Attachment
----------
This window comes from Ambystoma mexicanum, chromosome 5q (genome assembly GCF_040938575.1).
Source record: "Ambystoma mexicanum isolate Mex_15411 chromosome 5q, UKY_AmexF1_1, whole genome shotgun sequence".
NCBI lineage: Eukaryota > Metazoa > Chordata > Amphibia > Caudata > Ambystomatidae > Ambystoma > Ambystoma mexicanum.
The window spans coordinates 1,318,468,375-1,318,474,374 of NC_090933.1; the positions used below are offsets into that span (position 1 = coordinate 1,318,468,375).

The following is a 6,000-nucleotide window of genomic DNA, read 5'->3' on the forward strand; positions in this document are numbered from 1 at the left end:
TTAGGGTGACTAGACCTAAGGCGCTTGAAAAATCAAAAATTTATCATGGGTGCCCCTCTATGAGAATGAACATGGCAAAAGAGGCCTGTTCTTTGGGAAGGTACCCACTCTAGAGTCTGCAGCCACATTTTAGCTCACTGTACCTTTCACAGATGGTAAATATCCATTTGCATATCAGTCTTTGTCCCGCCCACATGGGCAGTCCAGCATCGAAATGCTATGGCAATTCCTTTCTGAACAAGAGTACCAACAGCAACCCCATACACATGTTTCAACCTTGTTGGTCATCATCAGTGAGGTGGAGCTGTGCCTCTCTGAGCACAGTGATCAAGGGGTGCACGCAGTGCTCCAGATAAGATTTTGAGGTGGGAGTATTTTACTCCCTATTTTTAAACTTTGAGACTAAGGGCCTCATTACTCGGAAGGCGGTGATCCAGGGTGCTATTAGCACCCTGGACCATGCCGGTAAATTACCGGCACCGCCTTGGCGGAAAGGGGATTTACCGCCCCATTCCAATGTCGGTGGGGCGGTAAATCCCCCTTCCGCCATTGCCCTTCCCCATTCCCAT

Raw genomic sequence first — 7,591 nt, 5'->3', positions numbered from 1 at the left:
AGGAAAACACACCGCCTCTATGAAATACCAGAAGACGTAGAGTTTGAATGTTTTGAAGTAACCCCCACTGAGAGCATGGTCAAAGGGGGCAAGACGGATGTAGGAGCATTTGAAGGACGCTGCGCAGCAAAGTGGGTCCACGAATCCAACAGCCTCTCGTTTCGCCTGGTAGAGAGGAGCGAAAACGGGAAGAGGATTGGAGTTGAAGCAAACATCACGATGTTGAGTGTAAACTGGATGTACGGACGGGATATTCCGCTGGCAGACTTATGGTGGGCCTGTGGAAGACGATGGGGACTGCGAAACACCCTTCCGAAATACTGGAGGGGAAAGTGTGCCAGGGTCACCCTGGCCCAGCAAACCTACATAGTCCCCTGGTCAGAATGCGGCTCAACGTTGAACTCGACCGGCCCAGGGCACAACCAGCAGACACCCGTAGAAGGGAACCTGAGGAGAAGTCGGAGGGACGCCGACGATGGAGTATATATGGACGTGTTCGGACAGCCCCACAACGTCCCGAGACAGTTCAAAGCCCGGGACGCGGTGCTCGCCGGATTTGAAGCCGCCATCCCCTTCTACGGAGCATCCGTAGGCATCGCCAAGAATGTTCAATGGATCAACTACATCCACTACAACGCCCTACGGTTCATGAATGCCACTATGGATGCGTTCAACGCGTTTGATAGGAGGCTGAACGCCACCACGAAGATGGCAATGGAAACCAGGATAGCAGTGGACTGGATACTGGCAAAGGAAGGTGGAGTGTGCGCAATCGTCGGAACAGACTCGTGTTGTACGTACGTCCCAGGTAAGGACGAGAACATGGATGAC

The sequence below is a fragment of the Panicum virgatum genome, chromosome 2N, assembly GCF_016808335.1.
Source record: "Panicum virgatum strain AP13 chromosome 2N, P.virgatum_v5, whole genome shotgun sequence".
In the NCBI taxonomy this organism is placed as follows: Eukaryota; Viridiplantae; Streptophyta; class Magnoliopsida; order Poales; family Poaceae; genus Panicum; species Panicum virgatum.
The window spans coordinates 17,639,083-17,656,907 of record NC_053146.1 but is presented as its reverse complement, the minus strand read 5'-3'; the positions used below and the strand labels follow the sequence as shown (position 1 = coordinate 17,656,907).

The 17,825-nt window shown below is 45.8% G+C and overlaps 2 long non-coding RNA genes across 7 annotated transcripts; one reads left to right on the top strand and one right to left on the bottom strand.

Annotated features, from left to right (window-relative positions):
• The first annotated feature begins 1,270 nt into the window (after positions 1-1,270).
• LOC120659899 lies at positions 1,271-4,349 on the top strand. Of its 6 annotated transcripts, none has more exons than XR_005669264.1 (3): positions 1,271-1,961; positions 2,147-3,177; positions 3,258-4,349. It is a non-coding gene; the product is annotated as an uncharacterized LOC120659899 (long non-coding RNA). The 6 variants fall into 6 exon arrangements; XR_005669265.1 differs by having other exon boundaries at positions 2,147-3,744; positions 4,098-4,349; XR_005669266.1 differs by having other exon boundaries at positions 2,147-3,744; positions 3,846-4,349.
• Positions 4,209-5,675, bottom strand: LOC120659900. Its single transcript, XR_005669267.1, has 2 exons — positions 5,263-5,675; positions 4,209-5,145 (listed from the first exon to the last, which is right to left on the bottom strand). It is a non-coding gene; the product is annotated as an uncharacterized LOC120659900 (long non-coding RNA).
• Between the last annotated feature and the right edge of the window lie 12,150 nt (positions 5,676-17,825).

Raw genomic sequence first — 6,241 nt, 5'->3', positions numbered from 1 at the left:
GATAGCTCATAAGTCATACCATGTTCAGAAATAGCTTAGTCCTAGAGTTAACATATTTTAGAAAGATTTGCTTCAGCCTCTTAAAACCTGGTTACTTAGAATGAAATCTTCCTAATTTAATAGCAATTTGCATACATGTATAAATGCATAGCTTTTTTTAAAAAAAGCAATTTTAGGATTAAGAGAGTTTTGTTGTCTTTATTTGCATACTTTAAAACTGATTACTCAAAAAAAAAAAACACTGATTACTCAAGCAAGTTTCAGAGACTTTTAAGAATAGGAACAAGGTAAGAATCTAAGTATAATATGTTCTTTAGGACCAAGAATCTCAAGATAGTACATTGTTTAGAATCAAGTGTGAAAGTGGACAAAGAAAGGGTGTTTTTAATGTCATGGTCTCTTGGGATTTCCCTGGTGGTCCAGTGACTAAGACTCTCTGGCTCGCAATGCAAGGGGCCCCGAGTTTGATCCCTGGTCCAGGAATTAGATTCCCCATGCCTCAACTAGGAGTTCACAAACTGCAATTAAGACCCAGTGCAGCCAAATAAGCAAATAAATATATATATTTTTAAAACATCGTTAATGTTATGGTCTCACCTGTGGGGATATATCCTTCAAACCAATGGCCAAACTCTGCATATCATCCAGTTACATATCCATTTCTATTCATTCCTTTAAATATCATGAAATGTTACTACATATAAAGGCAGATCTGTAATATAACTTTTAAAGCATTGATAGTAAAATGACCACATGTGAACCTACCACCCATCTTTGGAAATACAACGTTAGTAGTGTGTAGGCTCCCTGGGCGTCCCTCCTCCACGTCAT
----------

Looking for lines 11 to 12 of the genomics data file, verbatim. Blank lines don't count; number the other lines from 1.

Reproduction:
In the NCBI taxonomy this organism is placed as follows: Eukaryota; Viridiplantae; Streptophyta; class Magnoliopsida; order Poales; family Poaceae; genus Panicum; species Panicum virgatum.
The window spans coordinates 17,639,083-17,656,907 of record NC_053146.1 but is presented as its reverse complement, the minus strand read 5'-3'; the positions used below and the strand labels follow the sequence as shown (position 1 = coordinate 17,656,907).